How do we adore him? In my mind the answer to that query is clear. I adore him not by becoming religious or by becoming a missionary who seeks to convert the world to my understanding of Jesus. I do it rather by dedicating my energies to the task of building a world where everyone in this world might have an opportunity to live more fully, love more wastefully and have the courage to be all that they were created to be. This is the only way I know how to acknowledge the Source of Life, the Source of Love and the Ground of Being that I believe that I have experienced in this Jesus. How can one adore the Source of Life except by living? How can one adore the Source of Love except by loving? How can one adore the Ground of all Being except by having the courage to be all that one can be. It is not possible to seek these gifts for oneself and then deny them to every other life. So our task as disciples of Jesus is to live fully, to love wastefully and to be all that we can be while we seek to enable every other person, in the infinite variety of our humanity, to live fully, to love wastefully and to be all that each person can be. That also means that we can brook no prejudice that would hurt or reject another based on any external characteristic, be it race, ethnicity, gender or sexual orientation. It all seems so simple to me. God was in Christ. That is the essence of what I believe about this Jesus.

Have a blessed and holy Christmas.

~ John Shelby Spong

Unabashed Joy

Third Sunday of Advent – Isaiah 35

“Each year, it seems to get worse. The build-up to Christmas becomes more frenetic, more stressful, and more expensive with each passing season, and the observance of “Advent”–even the word itself–seems to get lost in our secularized holiday outburst of consumerism.” These words come to us today from the pen of Kathryn Matthews whose scathing observance of the post-modern Christmas Season seems to challenge the very notion of hope; of joy.

“And yet,” she continues, “each year, the hope is the same. Each year, underneath the fast-paced, media-driven, frantic preparations for ‘the big day’– the shopping, the family gatherings, the arrival of Santa and the opening of gifts; And yet, so many people express a yearning for something else, for something more.”[i]

“A yearning for something more.” Perhaps that’s the greatest hope of this season we call “Advent.” Perhaps Advent isn’t about looking back at the nativity to see a little baby in a manger, so much as it is to remember the incarnate presence of the Divine that the Christ-Child represents. A memory, by the way, which can propagate within us a reason to be moved toward hope. The kind of hope that challenges us to look forward to the healing Reign of God in all its fullness even if we are in the midst of brokenness. A hope not only that things might change, but that they will change.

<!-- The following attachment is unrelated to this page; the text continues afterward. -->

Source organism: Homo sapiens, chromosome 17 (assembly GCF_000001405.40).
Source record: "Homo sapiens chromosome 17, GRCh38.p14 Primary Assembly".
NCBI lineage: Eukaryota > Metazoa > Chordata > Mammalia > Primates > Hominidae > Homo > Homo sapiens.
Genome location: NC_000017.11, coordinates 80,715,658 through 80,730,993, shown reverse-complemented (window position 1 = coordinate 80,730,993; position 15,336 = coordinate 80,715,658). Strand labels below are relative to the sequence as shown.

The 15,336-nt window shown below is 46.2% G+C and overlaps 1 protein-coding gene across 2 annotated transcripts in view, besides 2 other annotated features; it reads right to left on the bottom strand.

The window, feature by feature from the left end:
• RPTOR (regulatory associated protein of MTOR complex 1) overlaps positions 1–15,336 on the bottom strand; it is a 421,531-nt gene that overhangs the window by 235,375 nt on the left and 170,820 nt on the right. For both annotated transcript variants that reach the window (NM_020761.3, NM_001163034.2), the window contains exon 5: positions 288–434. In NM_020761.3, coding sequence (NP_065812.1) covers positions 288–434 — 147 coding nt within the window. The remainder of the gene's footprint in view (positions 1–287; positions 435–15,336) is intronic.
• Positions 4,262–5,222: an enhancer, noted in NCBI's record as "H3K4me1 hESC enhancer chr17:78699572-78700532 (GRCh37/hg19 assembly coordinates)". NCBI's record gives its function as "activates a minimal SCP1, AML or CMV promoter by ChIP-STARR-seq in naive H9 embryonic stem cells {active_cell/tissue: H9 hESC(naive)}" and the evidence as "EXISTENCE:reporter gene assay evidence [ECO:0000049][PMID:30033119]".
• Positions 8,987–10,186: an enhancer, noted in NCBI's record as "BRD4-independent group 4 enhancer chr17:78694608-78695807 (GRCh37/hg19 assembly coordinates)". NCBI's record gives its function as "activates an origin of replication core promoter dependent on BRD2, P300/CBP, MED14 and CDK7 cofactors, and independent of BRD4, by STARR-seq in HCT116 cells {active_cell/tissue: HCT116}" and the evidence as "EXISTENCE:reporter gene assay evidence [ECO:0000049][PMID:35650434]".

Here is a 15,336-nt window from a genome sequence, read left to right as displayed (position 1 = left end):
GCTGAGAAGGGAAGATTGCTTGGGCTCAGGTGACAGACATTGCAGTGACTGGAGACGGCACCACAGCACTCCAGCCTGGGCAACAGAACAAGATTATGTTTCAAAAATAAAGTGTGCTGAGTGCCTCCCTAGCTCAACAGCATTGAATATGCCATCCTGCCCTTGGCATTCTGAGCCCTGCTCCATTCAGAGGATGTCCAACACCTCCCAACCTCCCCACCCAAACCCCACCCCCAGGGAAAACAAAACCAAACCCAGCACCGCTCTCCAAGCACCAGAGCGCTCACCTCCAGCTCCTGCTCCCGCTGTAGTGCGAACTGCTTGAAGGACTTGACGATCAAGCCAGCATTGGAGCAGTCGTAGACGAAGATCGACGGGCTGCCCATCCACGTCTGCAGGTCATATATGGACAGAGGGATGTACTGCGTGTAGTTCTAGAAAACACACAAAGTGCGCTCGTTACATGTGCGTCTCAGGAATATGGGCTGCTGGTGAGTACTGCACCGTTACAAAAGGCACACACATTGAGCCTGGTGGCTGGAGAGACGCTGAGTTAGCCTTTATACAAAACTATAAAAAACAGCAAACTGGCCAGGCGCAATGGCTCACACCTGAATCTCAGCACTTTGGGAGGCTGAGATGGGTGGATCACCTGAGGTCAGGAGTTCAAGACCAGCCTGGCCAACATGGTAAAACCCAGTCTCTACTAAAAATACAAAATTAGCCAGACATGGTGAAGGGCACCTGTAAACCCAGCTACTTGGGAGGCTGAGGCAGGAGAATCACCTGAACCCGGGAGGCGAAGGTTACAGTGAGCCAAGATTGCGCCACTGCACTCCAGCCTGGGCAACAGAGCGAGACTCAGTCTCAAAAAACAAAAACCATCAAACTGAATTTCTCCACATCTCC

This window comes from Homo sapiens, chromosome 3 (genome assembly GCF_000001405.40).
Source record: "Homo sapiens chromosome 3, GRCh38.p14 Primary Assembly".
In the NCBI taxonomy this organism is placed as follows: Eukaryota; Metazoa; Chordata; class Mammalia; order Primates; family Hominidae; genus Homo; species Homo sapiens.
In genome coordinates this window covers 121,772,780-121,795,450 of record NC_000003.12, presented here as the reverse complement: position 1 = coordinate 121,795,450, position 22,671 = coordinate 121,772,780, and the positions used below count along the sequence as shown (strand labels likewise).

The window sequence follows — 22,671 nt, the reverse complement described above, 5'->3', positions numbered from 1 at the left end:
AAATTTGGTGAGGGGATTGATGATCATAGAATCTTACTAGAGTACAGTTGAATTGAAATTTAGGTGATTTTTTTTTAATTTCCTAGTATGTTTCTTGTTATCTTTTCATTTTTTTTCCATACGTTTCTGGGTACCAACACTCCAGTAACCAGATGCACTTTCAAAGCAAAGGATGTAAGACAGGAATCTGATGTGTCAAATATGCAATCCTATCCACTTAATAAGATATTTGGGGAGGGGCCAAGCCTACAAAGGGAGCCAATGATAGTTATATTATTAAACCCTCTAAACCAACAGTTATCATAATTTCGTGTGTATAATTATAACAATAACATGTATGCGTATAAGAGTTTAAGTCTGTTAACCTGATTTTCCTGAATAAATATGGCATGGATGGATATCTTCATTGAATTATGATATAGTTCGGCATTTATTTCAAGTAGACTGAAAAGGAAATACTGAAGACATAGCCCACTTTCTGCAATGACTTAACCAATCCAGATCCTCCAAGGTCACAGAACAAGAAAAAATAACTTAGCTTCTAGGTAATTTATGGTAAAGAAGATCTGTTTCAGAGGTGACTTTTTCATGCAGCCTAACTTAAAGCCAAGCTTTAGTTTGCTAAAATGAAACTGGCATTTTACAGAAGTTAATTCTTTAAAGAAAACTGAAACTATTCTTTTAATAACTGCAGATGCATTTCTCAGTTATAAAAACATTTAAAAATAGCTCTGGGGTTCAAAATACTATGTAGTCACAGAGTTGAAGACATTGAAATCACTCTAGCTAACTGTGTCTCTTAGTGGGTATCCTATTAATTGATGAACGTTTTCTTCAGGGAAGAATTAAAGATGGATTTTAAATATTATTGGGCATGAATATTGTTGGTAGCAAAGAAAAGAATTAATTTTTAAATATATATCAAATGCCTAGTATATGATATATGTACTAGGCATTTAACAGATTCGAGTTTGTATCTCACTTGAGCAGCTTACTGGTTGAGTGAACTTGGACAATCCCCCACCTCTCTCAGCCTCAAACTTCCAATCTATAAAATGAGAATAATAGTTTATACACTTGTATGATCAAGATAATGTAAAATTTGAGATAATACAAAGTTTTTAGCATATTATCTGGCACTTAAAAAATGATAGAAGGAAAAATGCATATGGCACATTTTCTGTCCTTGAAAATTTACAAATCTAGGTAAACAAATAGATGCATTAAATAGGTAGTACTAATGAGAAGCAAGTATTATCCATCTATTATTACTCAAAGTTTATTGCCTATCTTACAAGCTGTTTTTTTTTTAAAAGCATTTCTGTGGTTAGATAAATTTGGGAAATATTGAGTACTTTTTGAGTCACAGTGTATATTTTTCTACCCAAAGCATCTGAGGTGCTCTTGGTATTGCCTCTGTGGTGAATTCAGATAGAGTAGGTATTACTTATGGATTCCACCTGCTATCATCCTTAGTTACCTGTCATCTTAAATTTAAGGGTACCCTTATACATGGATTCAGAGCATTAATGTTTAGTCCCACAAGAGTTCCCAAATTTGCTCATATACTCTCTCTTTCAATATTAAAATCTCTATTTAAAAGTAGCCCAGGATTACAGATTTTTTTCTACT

As people of faith and followers of Jesus, we have come to understand that hope and the beginning of that movement toward Justice and Peace have indeed arrived in the person of Jesus Christ. And as the Body of Christ today, we continue to embody hope even as we look longingly toward a time when there will be a fullness of justice and peace and healing in this world. And not just some pie-in-the-sky, faraway in heaven after death kinda peace, but real peace and genuine transformation, right here, in this time and this place, and for all of God’s people and creation.

Now, we’re not the first to long for this peace, justice, and healing. The prophet in today’s reading looked forward to “signs of healing” within creation itself. He wrote of a parched earth that would be transformed by streams of water breaking forth in the desert and of burning sands in the desert becoming pools of refreshing water. Beautiful imagery to be sure.

Imagery that invites us to recall the Peaceful Reign of last week’s reading. A Peaceful Reign where swords are pounded into plowshares and weapons of war and death are transformed into tools of agriculture, tools of life. A Peaceful Reign where lions and lambs coexist and no one will be held back by weakness of body or spirit, for God, whose power makes all things possible, will hold them up and carry them through.[ii] And again, beautiful imagery.

But then, Isaiah unloads on us with this matter of “vengeance”. Vengeance isn’t something we like to think about at Christmastime, is it? So, what gives? Well, this is a place where the great United Church of Christ theologian Walter Brueggemann helps us out a bit. He expands upon this idea of God’s “vengeance” by transforming it into something “positive.” He says, “..that God will come to right wrong, to order chaos, to heal sickness, to restore life to its rightful order” and all of these things are encapsulated by Brueggemann in a single term: “transformative compassion” And here’s the really awesome part! This compassion can be expected to transform the lives of those who are “overwhelmed” or incapable of “living effectively or joyously.” People we all know. People we love. People like us.

But what did all this mean to Isaiah? Well, it meant that the lame would not just walk but would leap, and perhaps even dance with joy! The speechless would not just find words but music and a song of joy. “People are given back their lives,” Brueggemann notes; and “humanity is restored to its full function”[iii]